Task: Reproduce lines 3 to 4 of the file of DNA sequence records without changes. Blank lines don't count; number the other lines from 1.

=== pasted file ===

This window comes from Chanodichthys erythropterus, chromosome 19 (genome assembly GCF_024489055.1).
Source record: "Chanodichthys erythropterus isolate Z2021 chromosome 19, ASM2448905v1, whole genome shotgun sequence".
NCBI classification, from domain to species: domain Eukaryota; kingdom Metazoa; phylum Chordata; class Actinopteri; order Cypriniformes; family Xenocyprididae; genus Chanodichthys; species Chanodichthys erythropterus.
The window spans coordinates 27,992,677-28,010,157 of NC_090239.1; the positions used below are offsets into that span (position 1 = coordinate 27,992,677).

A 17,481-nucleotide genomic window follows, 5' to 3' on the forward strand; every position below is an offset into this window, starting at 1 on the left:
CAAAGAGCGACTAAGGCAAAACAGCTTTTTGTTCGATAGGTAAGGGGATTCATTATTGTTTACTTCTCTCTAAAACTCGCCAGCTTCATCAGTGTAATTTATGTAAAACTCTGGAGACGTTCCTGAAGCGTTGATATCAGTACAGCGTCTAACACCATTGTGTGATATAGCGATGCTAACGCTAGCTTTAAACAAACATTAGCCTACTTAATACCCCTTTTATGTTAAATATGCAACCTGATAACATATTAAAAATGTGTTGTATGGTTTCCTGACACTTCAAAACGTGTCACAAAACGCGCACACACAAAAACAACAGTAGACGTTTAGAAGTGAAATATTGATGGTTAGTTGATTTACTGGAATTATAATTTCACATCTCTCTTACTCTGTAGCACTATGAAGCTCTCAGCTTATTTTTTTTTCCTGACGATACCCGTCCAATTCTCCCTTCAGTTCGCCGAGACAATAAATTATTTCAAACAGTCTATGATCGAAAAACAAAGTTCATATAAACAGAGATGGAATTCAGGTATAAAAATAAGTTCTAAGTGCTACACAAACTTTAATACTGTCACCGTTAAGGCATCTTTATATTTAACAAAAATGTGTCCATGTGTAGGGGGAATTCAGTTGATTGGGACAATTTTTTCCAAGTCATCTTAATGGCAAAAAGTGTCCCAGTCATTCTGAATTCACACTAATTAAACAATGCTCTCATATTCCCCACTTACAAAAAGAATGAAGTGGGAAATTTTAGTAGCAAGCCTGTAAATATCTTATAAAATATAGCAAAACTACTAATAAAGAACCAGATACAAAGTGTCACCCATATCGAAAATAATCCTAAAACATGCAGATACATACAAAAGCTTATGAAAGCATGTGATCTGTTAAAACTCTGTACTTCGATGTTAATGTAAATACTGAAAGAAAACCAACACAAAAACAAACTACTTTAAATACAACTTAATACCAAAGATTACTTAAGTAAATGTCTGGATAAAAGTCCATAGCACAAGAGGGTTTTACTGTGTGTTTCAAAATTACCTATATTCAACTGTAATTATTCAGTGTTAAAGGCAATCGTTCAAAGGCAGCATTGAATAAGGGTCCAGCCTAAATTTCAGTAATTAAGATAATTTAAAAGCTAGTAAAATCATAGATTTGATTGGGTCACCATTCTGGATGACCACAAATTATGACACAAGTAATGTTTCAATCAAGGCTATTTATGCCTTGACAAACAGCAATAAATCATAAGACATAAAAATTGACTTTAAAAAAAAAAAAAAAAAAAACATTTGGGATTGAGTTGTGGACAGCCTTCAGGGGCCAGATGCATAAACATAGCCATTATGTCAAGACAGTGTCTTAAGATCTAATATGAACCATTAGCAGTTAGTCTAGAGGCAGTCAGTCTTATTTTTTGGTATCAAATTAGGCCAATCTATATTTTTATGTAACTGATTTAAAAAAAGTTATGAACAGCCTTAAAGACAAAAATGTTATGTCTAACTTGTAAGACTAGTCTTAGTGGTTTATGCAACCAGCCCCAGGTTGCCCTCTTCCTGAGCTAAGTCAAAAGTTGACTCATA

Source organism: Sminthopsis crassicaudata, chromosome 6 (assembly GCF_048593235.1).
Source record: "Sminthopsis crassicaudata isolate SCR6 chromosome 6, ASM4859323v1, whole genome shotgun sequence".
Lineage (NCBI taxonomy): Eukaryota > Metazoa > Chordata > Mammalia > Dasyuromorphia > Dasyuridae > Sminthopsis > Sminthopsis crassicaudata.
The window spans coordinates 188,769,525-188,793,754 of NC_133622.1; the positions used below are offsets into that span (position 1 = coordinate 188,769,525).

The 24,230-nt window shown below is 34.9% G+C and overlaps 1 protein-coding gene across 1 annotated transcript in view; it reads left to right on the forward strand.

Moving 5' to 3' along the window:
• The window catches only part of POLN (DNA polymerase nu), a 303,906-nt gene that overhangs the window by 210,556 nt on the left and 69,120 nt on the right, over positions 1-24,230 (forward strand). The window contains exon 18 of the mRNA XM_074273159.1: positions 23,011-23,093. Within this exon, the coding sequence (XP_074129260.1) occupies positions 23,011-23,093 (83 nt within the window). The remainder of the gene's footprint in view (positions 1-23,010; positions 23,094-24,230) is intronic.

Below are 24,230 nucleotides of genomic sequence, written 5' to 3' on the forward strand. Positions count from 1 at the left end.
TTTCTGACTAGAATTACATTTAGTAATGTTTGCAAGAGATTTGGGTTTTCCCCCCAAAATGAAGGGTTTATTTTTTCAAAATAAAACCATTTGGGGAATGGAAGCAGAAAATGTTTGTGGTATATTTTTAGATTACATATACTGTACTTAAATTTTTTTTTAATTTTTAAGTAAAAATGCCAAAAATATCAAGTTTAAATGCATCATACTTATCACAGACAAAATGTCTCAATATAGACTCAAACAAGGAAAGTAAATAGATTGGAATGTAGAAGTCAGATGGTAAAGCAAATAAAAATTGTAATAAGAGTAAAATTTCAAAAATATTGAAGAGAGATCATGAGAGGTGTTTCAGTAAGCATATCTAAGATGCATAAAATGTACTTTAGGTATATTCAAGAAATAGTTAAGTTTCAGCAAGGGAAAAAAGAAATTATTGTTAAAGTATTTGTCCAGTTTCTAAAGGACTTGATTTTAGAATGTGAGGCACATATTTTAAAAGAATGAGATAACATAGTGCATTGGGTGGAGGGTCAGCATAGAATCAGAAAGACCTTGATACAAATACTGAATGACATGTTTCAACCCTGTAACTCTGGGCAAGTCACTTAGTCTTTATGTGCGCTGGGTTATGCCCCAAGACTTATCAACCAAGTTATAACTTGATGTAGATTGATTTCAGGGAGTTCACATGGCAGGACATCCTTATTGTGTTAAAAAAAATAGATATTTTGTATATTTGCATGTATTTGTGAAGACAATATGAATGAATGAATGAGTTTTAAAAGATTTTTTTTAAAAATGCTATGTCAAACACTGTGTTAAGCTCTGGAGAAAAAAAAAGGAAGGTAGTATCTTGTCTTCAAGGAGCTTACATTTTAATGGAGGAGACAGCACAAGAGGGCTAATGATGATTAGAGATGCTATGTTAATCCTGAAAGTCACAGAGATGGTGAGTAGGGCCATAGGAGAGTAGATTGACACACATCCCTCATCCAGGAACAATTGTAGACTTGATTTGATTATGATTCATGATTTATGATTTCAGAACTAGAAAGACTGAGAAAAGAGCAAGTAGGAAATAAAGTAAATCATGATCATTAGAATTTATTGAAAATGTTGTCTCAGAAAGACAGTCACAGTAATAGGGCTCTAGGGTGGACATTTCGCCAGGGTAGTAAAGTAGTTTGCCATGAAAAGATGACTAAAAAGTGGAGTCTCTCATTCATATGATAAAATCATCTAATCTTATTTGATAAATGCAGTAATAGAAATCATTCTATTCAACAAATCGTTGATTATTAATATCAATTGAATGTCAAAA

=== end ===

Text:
NCBI classification, from domain to species: domain Eukaryota; kingdom Metazoa; phylum Chordata; class Actinopteri; order Cypriniformes; family Xenocyprididae; genus Chanodichthys; species Chanodichthys erythropterus.
The window spans coordinates 27,992,677-28,010,157 of NC_090239.1; the positions used below are offsets into that span (position 1 = coordinate 27,992,677).